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2 Ways In Which Medical Practices Decrease Their Own Cash Flow

April 9, 2015

Is it possible that the physician billing process currently used in your practice is hindering your cash flow and reducing your income? Unfortunately, this is a very common problem, and most of the time the practice doesn’t even know it? There are two common ways in which these things are affected by the manner physician billing is processed.

Having a staff that fails to collect co-pays or previous balances from patients

Physician billing is sometimes controlled by the front desk staff in the physician’s office because they fail to collect money patients owed from co-pays or previous balances. Despite any instructions the physician gives to the front desk staff, they do not collect monies owed at the time of service. This inaction means the physician now must pay the necessary postage costs to mail invoices to patients, further delaying collection. Patients are more likely to pay their bill at the time of service than at a later date when they receive the bill in the mail. Therefore, the best physician billing practice is to collect money owed from the patient in the office.

To solve this issue, the physician first must manage the front desk staff to ensure they are doing their job appropriately. If not, then they need instruction as necessary on their responsibility to collect the copays and balances due when service is rendered. If collections do not improve, the physician has no other option than to hire new staff who understand the importance of physician billing and who will follow the process put in place by the provider.

The doctor fails to implement timely and efficient dictation and physician billing procedure

In some instances, the physician, as opposed to the front desk staff, is actually causing the problem. He delays the cash flow because he insists on not updating the processes he is using to assist billing. For example, he does not complete his dictation in a timely manner. He does not ensure that the staff prepares the deposits correctly or on time. Even though a bank processes deposits faster and cheaper, the physician slows the billing and collections by choosing to avoid the expense of having a lockbox.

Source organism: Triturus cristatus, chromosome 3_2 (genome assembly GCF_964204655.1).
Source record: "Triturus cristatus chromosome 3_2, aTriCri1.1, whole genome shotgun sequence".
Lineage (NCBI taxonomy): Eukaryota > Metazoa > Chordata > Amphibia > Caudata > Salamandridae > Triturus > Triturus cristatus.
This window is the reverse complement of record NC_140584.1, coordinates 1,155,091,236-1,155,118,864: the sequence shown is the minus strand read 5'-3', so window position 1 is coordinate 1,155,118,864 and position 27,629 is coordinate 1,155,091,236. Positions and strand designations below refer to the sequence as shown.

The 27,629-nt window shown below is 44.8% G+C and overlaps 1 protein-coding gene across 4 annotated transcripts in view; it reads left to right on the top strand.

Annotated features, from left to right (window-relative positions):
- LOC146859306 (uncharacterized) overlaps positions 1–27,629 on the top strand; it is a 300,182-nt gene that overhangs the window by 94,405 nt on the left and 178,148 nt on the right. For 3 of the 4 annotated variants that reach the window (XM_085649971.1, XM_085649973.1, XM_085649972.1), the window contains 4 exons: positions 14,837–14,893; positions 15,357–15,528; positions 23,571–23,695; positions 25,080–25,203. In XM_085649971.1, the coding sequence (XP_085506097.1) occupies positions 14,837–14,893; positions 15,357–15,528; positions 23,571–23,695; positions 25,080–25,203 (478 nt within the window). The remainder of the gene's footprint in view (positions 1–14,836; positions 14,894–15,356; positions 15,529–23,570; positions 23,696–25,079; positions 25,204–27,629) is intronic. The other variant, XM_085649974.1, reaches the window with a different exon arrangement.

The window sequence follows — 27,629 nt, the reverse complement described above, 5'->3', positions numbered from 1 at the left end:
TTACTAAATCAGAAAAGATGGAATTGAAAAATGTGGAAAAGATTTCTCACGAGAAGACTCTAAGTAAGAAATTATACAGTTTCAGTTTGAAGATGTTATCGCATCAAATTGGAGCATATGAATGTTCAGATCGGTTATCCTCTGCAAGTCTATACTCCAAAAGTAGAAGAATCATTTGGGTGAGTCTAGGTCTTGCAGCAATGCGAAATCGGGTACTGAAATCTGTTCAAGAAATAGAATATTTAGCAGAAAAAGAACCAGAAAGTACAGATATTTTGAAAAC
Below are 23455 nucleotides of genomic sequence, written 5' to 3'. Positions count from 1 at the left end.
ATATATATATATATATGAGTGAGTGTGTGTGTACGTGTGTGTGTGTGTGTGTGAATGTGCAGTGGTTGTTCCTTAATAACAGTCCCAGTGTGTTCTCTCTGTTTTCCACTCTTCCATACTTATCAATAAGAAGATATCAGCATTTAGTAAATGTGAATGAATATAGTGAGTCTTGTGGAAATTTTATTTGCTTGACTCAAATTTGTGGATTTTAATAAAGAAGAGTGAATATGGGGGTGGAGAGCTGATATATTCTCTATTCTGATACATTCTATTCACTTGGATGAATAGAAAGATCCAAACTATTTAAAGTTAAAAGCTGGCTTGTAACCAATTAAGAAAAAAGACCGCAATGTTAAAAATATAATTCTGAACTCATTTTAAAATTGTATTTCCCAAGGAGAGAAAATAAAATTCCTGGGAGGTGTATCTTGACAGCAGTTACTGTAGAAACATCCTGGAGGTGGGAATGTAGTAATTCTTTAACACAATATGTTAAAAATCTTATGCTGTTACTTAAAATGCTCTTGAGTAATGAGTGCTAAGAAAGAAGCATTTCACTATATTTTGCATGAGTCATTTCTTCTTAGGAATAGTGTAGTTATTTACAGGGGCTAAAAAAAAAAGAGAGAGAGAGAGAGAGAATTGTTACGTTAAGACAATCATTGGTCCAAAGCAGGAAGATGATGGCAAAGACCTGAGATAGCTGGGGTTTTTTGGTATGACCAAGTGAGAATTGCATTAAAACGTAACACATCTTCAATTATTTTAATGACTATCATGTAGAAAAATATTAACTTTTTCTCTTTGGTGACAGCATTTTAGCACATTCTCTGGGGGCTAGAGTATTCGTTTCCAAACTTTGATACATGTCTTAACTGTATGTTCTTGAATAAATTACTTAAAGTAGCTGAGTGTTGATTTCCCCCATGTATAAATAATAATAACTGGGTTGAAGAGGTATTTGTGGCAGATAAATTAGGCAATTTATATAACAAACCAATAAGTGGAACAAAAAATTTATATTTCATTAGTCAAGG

The physician needs to implement the following:

  • Use a lockbox to expedite billing
  • Hire staff members who have made physician billing their career and pay them a competitive salary so they will stay
  • Enact policies and protocols that teach the staff members how to perform the tasks they are responsible for, and ensure the staff follow these policies and protocols
  • Listen when staff makes suggestions that lead to improved work flows, and implement the ones that improve procedures for the better.

If you can avoid these two common problems, you can begin the journey towards creating an efficient and optimized medical billing system. If you would like to learn more about how to increase the cash flow in your medical practice, please feel free to reach out to one of our team members for assistance.


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